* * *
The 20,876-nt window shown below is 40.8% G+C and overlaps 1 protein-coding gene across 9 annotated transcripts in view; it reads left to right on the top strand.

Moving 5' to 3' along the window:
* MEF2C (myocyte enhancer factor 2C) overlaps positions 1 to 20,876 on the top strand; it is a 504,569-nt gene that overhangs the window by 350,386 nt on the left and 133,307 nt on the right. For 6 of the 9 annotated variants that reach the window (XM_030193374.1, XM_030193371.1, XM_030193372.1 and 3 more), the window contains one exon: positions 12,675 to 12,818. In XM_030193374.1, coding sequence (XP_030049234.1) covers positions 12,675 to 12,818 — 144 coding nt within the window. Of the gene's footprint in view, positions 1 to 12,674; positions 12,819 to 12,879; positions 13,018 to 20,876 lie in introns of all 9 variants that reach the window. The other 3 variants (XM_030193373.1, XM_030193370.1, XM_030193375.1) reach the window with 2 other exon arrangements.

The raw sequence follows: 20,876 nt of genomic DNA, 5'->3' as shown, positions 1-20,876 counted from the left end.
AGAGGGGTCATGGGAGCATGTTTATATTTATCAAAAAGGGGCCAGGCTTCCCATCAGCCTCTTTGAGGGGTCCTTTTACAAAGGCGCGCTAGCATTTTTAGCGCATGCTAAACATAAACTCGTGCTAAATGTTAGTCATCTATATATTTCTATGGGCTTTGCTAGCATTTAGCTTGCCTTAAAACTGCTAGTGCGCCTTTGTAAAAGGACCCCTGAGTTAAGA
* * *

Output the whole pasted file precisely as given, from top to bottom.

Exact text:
The 20,876-nt window shown below is 40.8% G+C and overlaps 1 protein-coding gene across 9 annotated transcripts in view; it reads left to right on the top strand.

Moving 5' to 3' along the window:
* MEF2C (myocyte enhancer factor 2C) overlaps positions 1 to 20,876 on the top strand; it is a 504,569-nt gene that overhangs the window by 350,386 nt on the left and 133,307 nt on the right. For 6 of the 9 annotated variants that reach the window (XM_030193374.1, XM_030193371.1, XM_030193372.1 and 3 more), the window contains one exon: positions 12,675 to 12,818. In XM_030193374.1, coding sequence (XP_030049234.1) covers positions 12,675 to 12,818 — 144 coding nt within the window. Of the gene's footprint in view, positions 1 to 12,674; positions 12,819 to 12,879; positions 13,018 to 20,876 lie in introns of all 9 variants that reach the window. The other 3 variants (XM_030193373.1, XM_030193370.1, XM_030193375.1) reach the window with 2 other exon arrangements.

The raw sequence follows: 20,876 nt of genomic DNA, 5'->3' as shown, positions 1-20,876 counted from the left end.
AGAGGGGTCATGGGAGCATGTTTATATTTATCAAAAAGGGGCCAGGCTTCCCATCAGCCTCTTTGAGGGGTCCTTTTACAAAGGCGCGCTAGCATTTTTAGCGCATGCTAAACATAAACTCGTGCTAAATGTTAGTCATCTATATATTTCTATGGGCTTTGCTAGCATTTAGCTTGCCTTAAAACTGCTAGTGCGCCTTTGTAAAAGGACCCCTGAGTTAAGA